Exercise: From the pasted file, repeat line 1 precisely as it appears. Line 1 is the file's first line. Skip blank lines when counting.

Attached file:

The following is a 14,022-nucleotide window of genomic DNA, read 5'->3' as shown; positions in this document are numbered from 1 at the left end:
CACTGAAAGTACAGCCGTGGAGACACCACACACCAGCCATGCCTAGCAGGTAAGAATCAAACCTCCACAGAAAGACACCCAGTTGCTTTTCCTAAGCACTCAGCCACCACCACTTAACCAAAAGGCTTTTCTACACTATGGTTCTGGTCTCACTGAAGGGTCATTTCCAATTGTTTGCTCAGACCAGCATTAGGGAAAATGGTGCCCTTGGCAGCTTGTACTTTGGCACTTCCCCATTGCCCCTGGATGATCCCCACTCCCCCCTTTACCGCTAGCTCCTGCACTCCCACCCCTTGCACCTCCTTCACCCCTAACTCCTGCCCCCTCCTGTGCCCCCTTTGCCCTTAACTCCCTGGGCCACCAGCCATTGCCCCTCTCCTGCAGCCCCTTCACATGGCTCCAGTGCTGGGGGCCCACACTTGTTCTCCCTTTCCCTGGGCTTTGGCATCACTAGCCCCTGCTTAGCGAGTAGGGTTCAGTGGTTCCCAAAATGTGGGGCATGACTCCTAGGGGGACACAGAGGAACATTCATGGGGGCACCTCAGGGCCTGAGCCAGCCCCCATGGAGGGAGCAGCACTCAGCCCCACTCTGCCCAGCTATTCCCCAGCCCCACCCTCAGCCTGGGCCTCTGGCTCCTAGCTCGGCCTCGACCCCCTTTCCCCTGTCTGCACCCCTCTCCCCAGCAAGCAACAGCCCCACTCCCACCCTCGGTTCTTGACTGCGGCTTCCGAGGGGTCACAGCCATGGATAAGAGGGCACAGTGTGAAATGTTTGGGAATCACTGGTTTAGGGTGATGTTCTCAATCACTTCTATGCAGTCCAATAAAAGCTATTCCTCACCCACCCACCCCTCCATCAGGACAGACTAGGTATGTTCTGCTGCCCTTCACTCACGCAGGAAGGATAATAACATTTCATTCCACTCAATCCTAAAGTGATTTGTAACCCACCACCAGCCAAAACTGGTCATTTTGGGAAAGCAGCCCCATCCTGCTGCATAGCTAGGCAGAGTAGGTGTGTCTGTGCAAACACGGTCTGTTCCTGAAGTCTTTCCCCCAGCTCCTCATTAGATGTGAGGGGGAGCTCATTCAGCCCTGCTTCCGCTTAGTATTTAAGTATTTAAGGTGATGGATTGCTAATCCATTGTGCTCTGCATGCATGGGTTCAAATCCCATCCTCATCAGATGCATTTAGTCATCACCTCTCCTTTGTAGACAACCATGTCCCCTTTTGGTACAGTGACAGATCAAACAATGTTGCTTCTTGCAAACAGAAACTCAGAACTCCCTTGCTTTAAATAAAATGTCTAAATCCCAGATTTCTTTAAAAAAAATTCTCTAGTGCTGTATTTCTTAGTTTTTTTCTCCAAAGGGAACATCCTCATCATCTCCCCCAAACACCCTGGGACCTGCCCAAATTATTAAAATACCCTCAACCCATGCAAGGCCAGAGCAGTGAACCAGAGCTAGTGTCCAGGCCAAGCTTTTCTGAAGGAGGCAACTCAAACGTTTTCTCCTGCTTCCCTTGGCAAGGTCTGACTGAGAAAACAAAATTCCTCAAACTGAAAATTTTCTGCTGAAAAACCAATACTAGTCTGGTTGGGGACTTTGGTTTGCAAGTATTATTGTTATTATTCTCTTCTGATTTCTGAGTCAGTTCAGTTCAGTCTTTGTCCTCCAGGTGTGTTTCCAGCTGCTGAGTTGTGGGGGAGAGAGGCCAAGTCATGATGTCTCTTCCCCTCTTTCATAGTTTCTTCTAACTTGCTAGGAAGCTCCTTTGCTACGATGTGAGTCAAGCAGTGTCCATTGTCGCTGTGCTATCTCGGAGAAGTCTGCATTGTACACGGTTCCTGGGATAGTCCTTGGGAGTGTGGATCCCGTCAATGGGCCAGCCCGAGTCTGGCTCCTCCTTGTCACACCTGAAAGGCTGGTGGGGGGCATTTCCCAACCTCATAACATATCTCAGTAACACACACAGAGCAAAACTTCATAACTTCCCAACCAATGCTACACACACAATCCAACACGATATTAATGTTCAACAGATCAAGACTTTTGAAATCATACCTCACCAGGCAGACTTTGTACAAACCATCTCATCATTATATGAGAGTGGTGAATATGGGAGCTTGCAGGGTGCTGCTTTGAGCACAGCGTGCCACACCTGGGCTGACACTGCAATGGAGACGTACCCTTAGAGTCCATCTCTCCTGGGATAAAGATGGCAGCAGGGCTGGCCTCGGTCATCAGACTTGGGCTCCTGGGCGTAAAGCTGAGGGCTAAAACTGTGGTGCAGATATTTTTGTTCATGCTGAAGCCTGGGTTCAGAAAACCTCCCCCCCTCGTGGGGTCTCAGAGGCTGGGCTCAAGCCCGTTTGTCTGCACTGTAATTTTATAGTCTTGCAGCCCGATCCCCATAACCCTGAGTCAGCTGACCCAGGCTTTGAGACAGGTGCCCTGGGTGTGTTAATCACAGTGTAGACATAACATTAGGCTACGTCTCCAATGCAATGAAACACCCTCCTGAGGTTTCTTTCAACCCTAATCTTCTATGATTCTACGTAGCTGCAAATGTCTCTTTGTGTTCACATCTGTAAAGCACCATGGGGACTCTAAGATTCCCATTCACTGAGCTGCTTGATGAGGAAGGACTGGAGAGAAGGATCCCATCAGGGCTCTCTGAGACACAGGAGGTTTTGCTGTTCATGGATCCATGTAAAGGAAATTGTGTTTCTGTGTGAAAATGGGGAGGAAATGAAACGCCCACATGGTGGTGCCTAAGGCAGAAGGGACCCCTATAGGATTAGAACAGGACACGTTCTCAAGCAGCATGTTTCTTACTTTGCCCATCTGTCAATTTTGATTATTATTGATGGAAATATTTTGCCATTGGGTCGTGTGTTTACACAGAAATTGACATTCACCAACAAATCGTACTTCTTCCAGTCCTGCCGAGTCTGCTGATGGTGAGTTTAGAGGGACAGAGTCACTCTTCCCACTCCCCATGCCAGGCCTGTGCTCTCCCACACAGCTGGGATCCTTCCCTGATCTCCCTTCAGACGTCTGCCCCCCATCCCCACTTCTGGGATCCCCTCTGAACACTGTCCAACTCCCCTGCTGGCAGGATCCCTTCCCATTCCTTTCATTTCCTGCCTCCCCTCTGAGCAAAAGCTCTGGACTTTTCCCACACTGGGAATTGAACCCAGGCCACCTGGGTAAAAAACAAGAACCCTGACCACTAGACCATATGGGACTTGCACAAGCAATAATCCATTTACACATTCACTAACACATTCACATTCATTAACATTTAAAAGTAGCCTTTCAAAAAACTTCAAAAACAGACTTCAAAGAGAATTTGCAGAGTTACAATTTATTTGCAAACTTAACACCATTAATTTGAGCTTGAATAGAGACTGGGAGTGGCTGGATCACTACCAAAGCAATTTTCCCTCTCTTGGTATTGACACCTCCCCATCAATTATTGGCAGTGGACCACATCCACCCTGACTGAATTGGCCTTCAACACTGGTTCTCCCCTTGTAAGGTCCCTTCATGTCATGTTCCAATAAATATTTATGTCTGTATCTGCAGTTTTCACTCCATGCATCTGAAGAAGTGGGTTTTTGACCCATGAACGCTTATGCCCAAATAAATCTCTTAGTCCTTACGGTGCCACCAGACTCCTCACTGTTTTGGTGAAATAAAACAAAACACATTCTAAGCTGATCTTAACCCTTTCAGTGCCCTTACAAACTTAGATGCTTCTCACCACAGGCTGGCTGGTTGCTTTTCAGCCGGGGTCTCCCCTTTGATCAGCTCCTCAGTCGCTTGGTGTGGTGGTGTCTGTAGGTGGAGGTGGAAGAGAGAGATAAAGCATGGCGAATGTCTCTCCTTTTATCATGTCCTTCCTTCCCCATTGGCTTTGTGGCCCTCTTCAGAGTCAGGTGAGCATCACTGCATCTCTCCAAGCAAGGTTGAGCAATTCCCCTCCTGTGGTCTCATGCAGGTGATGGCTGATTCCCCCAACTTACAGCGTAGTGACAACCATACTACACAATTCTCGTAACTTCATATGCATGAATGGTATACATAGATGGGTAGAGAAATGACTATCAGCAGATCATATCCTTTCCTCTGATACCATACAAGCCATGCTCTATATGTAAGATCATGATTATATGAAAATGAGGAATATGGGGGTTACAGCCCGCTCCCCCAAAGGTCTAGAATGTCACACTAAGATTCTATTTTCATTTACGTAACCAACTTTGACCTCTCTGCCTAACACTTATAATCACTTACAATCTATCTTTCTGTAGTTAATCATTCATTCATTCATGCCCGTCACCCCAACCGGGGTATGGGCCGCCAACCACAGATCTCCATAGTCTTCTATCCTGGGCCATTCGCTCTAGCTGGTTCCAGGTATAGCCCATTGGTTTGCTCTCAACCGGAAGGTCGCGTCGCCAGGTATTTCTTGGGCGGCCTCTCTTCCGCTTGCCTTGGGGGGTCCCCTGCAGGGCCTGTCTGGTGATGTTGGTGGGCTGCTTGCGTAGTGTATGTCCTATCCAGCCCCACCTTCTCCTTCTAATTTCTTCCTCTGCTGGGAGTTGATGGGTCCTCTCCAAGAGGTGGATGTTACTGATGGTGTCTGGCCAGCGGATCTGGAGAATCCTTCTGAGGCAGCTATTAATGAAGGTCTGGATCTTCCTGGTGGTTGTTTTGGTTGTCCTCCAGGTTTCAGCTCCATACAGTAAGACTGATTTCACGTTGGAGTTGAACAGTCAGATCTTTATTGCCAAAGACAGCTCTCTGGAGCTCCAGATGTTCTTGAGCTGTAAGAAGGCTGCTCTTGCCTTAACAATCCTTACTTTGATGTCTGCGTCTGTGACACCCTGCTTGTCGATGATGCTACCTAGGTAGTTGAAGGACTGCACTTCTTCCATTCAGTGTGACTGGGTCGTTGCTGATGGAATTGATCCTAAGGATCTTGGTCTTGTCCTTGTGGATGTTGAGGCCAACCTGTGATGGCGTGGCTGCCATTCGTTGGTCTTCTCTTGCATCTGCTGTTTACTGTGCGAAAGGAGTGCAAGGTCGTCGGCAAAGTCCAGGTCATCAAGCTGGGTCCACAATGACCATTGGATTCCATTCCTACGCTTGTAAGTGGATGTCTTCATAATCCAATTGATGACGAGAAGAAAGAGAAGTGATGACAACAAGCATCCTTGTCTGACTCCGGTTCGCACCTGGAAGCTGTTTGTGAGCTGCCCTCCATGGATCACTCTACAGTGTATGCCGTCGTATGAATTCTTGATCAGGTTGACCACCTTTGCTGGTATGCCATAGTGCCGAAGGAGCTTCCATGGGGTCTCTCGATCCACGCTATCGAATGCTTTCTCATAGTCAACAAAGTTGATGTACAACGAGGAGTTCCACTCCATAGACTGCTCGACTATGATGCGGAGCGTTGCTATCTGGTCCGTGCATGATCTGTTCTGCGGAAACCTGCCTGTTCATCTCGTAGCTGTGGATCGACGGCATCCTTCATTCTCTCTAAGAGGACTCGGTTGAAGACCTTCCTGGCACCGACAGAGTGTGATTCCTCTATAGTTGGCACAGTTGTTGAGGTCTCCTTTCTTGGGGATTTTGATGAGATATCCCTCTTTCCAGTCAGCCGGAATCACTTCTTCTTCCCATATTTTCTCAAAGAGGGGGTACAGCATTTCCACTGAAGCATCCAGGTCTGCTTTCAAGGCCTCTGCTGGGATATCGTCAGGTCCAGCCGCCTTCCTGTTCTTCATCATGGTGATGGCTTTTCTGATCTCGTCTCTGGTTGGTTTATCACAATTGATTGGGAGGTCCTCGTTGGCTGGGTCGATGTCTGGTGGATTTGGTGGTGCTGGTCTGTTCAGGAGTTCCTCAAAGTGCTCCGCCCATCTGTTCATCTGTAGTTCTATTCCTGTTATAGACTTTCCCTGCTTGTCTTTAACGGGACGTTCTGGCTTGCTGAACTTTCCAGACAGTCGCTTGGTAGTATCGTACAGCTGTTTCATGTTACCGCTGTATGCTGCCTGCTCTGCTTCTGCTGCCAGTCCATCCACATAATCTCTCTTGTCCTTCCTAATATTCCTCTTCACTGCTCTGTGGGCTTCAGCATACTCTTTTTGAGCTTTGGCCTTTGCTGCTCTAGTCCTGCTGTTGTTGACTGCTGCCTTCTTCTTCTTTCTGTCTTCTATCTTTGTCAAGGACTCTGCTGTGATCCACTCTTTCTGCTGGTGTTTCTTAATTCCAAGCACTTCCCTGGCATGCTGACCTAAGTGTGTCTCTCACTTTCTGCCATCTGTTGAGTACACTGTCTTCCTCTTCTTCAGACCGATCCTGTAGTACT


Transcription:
The following is a 14,022-nucleotide window of genomic DNA, read 5'->3' as shown; positions in this document are numbered from 1 at the left end: